If the pet store knows the dog has a history of attacking people and rents the dog to your neighbor without telling him of the dog's history, who should be liable when the dog attacks someone?

Comment Re:Scan for quality? (Score 2) 172

Because it's used for accessing corporate email. In many organizations, that's the only choice if someone wants to access their mail on a phone.

The biggest selling point is that it keeps corporate data segregated from the rest of what's on the device. (If someone's phone is lost / stolen or leaves a company the end result is that it allows for a remote wipe command to clear out just the data for Good)

Last I had looked at it (close to a year ago), usability was lagging behind the native email clients for Android / iOS, but they did seem to be making slow progress.

Comment Article and post define "sign up" very differently (Score 1) 151

The original posting talks about "signing up" in the general context of creating an account on a site.

The article, however, seems pretty clear in talking about "signing" up to receive emails. (And very clearly puts forward that "no option == spam")

Looking at the two modes of failure for a user receiving emails you can have:
- False positives: user starts receiving email, but doesn't want it
- False negatives: user doesn't get any email, but does want it

The main debate in the original article boils down to:
- Single opt-in results in fewer false negatives, but more false positives
- Double opt-in results in fewer false positives, but more false negatives

At which point the question is one of whether it's better to optimize for fewer false positives or fewer false negatives.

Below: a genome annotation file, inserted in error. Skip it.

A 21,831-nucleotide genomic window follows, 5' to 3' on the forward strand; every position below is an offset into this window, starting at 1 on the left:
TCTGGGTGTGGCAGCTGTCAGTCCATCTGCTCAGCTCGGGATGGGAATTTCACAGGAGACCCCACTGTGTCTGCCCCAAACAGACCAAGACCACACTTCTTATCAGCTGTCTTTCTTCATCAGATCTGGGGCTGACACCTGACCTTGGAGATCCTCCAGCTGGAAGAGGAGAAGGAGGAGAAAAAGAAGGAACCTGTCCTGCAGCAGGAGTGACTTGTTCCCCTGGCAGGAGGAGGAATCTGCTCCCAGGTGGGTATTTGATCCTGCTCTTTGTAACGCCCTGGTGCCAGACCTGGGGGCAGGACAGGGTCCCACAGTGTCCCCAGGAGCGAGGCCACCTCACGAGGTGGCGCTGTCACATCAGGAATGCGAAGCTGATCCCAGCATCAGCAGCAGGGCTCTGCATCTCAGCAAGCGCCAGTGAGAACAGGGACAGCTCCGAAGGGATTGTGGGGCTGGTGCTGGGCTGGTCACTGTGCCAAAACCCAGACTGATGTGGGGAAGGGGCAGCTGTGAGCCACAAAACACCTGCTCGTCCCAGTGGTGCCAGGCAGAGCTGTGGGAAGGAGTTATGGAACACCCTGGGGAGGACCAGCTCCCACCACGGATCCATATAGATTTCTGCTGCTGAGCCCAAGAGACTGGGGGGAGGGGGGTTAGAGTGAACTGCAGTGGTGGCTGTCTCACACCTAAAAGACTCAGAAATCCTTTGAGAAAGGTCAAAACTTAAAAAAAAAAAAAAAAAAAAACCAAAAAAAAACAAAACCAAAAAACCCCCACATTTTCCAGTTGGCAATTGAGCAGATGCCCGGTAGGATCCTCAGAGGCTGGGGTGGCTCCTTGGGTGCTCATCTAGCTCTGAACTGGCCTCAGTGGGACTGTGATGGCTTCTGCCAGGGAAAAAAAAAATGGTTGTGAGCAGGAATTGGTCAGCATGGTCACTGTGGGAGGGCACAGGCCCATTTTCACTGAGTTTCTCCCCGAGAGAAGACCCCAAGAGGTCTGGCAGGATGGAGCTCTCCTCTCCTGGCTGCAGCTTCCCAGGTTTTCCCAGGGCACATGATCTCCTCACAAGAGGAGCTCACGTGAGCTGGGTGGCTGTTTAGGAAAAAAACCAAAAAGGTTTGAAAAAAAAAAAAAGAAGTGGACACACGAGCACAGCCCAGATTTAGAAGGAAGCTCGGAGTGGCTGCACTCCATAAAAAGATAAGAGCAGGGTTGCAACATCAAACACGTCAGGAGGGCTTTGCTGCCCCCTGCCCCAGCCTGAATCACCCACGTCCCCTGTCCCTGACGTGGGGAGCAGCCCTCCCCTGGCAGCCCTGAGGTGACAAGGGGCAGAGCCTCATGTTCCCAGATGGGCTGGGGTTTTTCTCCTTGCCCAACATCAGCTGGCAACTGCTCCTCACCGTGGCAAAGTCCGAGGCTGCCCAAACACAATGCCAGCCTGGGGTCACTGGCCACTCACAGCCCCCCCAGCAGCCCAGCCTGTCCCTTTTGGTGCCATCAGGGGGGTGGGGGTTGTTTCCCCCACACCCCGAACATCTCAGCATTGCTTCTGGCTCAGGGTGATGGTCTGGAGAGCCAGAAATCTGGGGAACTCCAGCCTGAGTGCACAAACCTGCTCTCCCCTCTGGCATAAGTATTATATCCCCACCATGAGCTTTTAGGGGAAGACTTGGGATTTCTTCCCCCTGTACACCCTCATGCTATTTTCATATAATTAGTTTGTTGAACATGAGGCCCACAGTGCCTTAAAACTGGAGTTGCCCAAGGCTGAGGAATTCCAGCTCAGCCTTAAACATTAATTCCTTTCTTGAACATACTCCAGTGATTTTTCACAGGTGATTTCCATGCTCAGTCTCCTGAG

In the context of the original article, if someone is signing up to receive emails, both of the following situations will lead to the original user not receiving the emails that they requested:
- If they misspell their address and the email goes to someone else
- If they enter a different address purposefully and it goes to someone else

For the user signing up for messages, the opt-in message isn't something they specifically wanted -- it's a barrier that prevents them from getting what they wanted (as such, a double opt-in request could be seen as a false positive). For someone whose email was entered in a form by someone else, any message they receive may be seen as a false positive (including a double opt-in request).

Comment No need to keep track of a "list" (Score 1) 140

I'd considered this sort of thing a while back -- there's really no need to use a set list of passwords.

Assuming that the passwords are being hashed, you can have a lookup table where you store:
(Password hash) + (Current # of accounts using that hash)

By setting a threshold for the ratio of (Current # of accounts using a hash) to (Total # of accounts), you can reasonably control the average entropy of passwords in the system.

For example, if you have 100,000 users in a system and set a threshold of 2%, the system would stop allowing anyone else to use that password.

Would be an interesting experiment to see what ratio comes up with the best balance between being secure vs. being too annoying to users.

The big downside of that type of dynamic system is that for low numbers of users, it may become easier to brute force which passwords are in use by iterating through the "change password" process. (Setting a limit on how many times an account can change their password in a given day would help slightly, but might not do much to stop a distributed attack)

In the case of Hotmail (or any other large provider), they're already starting with a large data set, so they'd be able to avoid that issue.